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    Women, as stated by Gilbert and Gubar in The Madwoman in the Attic, are often portrayed in literature as one of two binary opposites, ‘monstrous’ or ‘angelic’. Arguing throughout their theory that women are either represented as the ‘sweet dumb Snow White’ character or the ‘fierce mad Queen’2, Gilbert and Gubar expose how the female protagonist can never be understood as anything in between these two states. This dichotomy is clearly demonstrated in Felecia Hemans’s ‘The Indian City’, throughout

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    the Attic. Born and raised in London, and brought up Christian he was as far away from being Okonkwo as I am as a white middle class American female. If Gilbert and Gubar are accusing women of feeling out of place writing in what then was a man’s field of expertise then Achebe masterfully channels the feminine madness into Things Fall Apart by writing a culture of strong independent women masked by silent passive girls. Chinua Achebe analyzes a culture he is not accustomed with. The Madwoman in the

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    Exposing the Role of Women in The Madwoman in the Attic In their book The Madwoman in the Attic, Sandra Gilbert and Susan Gubar address the issue of literary potential for women in a world shaped by and for men. Specifically, Gilbert and Gubar are concerned with the nineteenth century woman and how her role was based on her association with the symbols of angels, monsters, or sometimes both. Because the role of angel was ideally passive and the role of monster was naturally evil, both limited

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    rest of the public sphere was a welcoming place for women in general (Abrams 1). A woman's place was in the domestic sphere (Abrams 3). She was the so-called angel of the house as Sandra M. Gilbert and Susan Gubar point out in their work The Madwoman in the Attic: The Woman Writer and the Nineteenth-Century Literary Imagination: The angel in the house is a woman in white […] her dutiful chastity manifested

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    The Madwoman in the Attic: The Woman Writer and the Nineteenth-Century Literary Imagination "And the lady of the house was seen only as she appears in each room, according to the nature of the lord of the room. None saw the whole of her, none but herself. For the light which she was was both her mirror and her body. None could tell the whole of her, none but herself" (Laura Riding qtd. by Gilbert & Gubar, 3). Beginning Gibert and Gubar’s piece about the position of female writers during the nineteenth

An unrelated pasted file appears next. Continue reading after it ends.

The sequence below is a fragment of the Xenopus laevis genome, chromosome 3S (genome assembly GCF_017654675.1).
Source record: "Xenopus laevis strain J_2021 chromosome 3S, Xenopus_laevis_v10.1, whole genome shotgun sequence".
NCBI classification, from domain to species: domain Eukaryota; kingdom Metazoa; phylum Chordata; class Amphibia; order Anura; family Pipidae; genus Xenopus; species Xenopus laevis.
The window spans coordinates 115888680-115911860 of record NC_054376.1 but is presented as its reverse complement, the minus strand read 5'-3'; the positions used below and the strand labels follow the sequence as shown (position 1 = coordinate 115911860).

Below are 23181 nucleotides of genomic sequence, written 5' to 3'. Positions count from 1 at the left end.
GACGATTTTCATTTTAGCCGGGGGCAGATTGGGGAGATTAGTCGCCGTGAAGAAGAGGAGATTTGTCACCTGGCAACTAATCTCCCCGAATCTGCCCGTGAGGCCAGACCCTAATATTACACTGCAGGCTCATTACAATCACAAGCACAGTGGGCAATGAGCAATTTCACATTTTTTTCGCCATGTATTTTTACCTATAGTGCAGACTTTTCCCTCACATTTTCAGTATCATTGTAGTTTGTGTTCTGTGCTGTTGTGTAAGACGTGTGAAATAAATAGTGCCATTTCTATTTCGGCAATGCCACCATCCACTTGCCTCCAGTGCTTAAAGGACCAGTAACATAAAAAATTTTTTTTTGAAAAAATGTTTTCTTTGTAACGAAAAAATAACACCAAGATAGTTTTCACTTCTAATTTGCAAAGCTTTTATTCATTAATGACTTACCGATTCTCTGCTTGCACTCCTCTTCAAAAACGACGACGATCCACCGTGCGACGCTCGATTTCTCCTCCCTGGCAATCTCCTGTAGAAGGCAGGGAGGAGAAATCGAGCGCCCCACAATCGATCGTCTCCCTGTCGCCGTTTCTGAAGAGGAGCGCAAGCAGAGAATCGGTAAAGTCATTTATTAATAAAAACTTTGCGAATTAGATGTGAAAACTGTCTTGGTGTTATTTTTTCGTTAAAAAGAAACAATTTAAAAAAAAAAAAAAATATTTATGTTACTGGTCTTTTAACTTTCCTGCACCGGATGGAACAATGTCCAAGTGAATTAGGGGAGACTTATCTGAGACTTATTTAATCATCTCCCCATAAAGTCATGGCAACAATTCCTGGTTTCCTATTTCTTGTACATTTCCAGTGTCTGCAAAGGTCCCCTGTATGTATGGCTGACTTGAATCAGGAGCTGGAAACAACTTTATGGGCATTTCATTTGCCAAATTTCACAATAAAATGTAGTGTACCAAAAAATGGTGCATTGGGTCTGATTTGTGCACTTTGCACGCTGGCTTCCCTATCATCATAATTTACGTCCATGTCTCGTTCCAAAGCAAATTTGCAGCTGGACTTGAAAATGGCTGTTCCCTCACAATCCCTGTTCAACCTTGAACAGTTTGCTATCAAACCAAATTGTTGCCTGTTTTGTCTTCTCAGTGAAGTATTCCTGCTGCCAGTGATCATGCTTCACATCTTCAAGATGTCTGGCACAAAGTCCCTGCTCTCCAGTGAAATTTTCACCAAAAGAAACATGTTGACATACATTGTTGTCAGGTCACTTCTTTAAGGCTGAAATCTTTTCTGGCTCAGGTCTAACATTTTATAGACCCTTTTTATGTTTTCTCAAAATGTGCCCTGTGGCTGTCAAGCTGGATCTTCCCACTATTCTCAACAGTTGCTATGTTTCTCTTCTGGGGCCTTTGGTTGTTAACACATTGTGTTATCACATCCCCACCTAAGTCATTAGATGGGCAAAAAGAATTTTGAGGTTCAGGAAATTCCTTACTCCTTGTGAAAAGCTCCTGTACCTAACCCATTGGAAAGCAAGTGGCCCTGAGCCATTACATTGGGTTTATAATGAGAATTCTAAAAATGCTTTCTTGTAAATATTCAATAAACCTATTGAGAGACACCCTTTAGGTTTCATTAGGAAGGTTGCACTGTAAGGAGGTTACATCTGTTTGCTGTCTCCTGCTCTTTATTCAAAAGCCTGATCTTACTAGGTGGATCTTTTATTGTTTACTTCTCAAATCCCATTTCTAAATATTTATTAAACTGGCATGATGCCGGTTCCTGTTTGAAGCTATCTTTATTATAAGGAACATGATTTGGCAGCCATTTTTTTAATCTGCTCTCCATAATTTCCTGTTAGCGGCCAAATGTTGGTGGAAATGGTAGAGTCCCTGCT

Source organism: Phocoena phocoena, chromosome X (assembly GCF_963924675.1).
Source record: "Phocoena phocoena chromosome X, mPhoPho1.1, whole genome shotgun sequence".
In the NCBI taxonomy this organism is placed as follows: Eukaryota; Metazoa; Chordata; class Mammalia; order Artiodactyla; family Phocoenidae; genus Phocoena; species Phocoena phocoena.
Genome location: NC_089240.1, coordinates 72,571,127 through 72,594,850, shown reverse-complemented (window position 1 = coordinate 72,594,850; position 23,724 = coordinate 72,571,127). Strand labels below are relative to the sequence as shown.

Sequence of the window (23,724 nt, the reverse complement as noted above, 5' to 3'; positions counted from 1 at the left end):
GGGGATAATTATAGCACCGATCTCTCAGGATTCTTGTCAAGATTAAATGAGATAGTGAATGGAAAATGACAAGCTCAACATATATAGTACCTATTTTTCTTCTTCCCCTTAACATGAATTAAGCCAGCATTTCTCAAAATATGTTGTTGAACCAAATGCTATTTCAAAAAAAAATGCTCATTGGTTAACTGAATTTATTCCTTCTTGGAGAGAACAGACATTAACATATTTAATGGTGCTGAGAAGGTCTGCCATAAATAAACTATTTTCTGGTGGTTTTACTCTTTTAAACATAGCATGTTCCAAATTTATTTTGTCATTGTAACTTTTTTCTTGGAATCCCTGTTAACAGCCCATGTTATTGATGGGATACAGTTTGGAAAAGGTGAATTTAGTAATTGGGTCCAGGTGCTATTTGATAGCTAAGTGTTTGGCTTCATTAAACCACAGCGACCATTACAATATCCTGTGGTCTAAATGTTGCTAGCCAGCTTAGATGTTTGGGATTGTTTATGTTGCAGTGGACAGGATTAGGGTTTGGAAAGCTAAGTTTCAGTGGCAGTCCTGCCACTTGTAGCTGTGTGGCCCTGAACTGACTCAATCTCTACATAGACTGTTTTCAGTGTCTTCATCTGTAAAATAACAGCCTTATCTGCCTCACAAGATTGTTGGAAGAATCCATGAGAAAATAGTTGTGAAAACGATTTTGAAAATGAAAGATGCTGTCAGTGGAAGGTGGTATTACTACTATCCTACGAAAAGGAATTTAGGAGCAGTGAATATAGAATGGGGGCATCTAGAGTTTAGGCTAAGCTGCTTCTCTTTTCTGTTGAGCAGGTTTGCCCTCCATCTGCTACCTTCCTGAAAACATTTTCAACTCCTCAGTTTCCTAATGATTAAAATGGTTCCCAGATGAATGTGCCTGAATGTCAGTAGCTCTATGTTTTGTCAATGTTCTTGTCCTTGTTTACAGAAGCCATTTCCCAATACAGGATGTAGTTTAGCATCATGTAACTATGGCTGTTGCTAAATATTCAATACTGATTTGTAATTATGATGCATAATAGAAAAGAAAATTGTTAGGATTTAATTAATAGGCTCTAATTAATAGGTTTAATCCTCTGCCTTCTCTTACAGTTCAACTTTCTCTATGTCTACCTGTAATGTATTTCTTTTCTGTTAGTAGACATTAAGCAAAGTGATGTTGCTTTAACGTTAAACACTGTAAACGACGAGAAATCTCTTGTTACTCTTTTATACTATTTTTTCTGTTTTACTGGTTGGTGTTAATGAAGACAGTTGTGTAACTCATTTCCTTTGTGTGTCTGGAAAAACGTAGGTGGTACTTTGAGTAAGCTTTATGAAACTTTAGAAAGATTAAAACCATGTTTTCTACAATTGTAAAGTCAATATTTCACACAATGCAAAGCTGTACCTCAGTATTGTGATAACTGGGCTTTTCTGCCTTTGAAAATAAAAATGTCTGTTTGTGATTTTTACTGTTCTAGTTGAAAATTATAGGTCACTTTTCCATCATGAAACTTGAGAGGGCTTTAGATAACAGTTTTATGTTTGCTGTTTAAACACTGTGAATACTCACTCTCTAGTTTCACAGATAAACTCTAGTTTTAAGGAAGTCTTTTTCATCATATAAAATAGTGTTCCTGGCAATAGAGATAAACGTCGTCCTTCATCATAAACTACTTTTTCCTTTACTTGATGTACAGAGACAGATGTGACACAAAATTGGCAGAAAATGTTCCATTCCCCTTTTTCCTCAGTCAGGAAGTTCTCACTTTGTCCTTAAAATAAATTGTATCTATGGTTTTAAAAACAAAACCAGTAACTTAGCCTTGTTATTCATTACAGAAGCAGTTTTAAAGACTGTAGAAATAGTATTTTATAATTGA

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    The reveal of the “madwoman in the attic” is one of the most famous narratives within Jane Eyre paving the way for modern contemporary readers to sympathize more freely with the character, not only with I later interpretations but with symbolic readings. Within chapter 26, after their unsuccessful wedding, Rochester admits to a horrified Jane that he has imprisoned his wife Bertha because she is mad. Readers only encounter Bertha briefly within Bronte’s Jane Eyre when she is in the deepest depths

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    Use of Attics in Literature

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    The Phenomenology of Space--Attic Memories and Secrets Since Gilbert and Gubar's The Madwoman in the Attic, critics have assumed that attics house madwomen. But they use that concept as a metaphor for their thesis, that women writers were isolated and treated with approbation. In most literature, attics are dark, dusty, seldom-visited storage areas, like that of the Tulliver house in The Mill on the Floss--a "great attic under the old high-pitched roof," with "worm-eaten floors," "worm-eaten shelves

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    other hand, there is the "madwoman in the attic" who breaks free from the constraints set upon women. This woman is seen as a "monster" and "sexually fallen" for simply desiring to have a life outside of her family (Bressler 178). Mrs. Mallard falls into both categories. Though she feels oppressed by her husband, she stills acts as the "angel," faithfully staying by his side despite her unhappiness. However, Chopin provides the reader with small indications of the "madwoman" even before Mrs. Mallard

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    Jane Eyre

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    itself, and this character is Bertha the madwoman in the attic. Both of these novels are similar in that they follow the journey of a female character faced with many obstacles, however the two pieces of writing contrast in how each of their characters develop. Wide Sargasso Sea is an interesting text in that it is split up into two narrators, the first being what seems to be like the voice of Rochester, and the second being Bertha, the madwoman in the attic of Jane Eyre. Bertha is known as Antoinette

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    Bertha Rochester’s introduction into Jane Eyre by Charlotte Bronte had an immense impact on her present life and aligned with the disappointments in her past. Bertha Rochester is the madwoman who lives in Mr. Rochester’s attic. She lives there because she is Mr. Rochester’s wife who was kept a secret from Jane. Mr. Rochester married her, not knowing what he was getting himself into it. Bertha Rochester is also the sister to Mr. Mason who was bitten and stabbed by her. Her existence and secret marriage

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    Criticism In Jane Eyre